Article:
TAXPAYER SUPPORT BOOSTS MARYLAND CANCER FUND

BALTIMORE, MD (January 27, 2014) –This tax season, Marylanders can join the cancer fight with a quick checkmark when completing their state income tax form, according to the Department of Health and Mental Hygiene (DHMH). The Maryland income tax form provides state residents the opportunity to donate to the Maryland Cancer Fund which in turn supports cancer prevention, early detection, and treatment programs. Donations are its only source of funding. 

"Cancer is the second leading cause of death in Maryland," said DHMH Secretary Joshua M. Sharfstein, M.D.  "Giving to the Maryland Cancer Fund is a great way to help your community."
 
Taxpayers can simply add a checkmark to Line 37 on the Maryland tax form and insert the amount that they wish to donate.  This amount will be deducted from the individual’s tax refund or added to the individual’s tax payment.  All donations are tax deductible.
 
The Maryland Cancer Fund provides funding for cancer prevention and early detection programs.  The Fund also provides funding for cancer treatment to cover the cost of cancer diagnosis and treatment for low-income and uninsured Maryland residents.
 
The Maryland Cancer Fund has provided cancer screenings for more than 650 people, and diagnosis and treatment for more than 150 people.  For more information about the Maryland Cancer Fund, please visit http://phpa.dhmh.maryland.gov/cancer/SitePages/mcf_home.aspx or call 410-767-6213.

Note to Editors: Interviews with the MD Cancer Fund program's subject matter experts are available upon request.

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WCHD News

As part of Pocomoke City’s 4th Friday on Sept. 27, the Worcester County Health Department will lead a free 1-mile fun walk through the historic downtown district. Registration begins at 5 pm and the walk starts at 5:30 pm.

Click the image below to register for the walk. 

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The Out of the Darkness Suicide Awareness Walk. Movement of a quarter of a million people joined by local participants in Ocean City, MD.

Ocean City, MD − Suicide is the 10th leading cause of death in the United States, yet suicide can be prevented. Volunteers from Worcester County are joining the quarter of a million people who are walking in towns across the United States to draw attention to the fight for suicide prevention. The 8th annual Out of the Darkness Walk, hosted by the Worcester County Health Department (WCHD) will be held on Saturday, September 21, 2019. As in years past, walkers will gather at Caroline Street and the Boardwalk, with registration beginning at 9am. After opening remarks, the procession will walk to the Inlet, turn and walk to 5th Street, then back to Caroline Street.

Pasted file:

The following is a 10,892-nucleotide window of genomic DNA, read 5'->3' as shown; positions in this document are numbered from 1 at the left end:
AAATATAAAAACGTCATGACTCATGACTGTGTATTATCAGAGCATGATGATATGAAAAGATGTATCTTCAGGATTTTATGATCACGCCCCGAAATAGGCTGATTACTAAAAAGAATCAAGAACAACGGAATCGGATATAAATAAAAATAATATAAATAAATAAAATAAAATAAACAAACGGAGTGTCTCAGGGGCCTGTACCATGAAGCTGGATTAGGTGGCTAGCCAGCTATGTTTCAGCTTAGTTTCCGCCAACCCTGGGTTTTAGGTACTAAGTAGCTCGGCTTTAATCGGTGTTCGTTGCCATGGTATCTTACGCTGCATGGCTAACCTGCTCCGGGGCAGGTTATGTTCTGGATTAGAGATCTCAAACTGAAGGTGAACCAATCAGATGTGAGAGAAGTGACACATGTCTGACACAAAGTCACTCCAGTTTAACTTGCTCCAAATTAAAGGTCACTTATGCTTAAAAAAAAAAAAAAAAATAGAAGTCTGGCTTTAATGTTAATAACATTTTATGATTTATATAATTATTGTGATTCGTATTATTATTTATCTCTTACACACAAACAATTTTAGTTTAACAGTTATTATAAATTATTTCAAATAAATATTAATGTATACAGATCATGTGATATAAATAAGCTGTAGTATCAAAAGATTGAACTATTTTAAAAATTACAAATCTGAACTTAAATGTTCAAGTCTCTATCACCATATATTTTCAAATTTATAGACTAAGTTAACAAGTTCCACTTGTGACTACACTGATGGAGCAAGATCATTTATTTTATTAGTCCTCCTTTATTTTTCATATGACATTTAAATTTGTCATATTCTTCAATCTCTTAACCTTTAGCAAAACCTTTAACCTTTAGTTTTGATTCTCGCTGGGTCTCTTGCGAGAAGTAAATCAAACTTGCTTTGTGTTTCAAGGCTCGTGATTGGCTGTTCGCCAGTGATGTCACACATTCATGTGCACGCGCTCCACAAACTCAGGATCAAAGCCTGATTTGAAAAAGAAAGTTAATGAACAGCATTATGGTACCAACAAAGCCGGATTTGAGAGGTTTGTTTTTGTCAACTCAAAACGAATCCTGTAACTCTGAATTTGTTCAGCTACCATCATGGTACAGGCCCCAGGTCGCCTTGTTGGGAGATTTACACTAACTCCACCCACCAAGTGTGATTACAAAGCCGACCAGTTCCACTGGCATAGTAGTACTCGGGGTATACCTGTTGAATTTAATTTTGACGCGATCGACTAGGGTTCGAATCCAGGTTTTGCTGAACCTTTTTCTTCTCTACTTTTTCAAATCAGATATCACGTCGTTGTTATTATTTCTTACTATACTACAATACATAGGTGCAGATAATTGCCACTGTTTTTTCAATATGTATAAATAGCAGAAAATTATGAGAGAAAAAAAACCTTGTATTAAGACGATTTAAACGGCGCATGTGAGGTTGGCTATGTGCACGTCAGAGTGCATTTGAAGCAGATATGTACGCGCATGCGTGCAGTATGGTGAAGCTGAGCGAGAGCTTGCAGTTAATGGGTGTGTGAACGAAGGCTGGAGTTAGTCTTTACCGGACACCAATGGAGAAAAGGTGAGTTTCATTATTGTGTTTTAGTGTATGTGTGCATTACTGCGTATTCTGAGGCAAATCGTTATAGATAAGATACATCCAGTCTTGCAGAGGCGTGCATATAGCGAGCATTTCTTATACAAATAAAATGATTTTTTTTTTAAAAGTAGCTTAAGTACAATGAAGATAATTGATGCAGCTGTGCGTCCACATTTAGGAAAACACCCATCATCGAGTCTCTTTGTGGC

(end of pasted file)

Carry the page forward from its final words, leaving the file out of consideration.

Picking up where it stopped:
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Worcester Health partners with Ocean City Fire Department on “Safe Station” project
Station offers 24/7 access to recovery services

Ocean City, MD- Where would you go if you needed help with addiction right now? The Worcester County Health Department, in partnership with the Town of Ocean City Fire Department, has launched a “Safe Station” in Ocean City at the 15th Street Fire Station for those seeking immediate help getting into recovery. The station is open 24-hours a day, 7 days a week for any individuals seeking treatment services.

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In the event of a storm or power outage, it is important to know safety information about food storage and operating generators. Follow the links below for tips about food and generator safety.

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(July 31, 2019 Snow Hill, MD) – The Worcester County Health Department received notification from the State of Maryland that a mosquito pool in the Whaleyville area of Worcester County recently tested positive for Eastern Equine Encephalitis (EEE). This is the first positive test for EEE in Worcester in 2019.

Arboviruses, such as the EEE virus, are most common during the summer and fall months. The viruses are transmitted by infected mosquitoes and spread to humans, birds, horses and other animals. Since mosquitoes can breed in as little as a quarter inch of water, eliminating standing water is critical for the control of mosquito populations. Many factors impact when and where outbreaks occur, such as weather, numbers of mosquitoes that spread the virus, and human behavior.

The Worcester and Wicomico County Health Department provides the following tips to help prevent contact with mosquitoes and reduce risk of infection with EEE or other mosquito borne illnesses:

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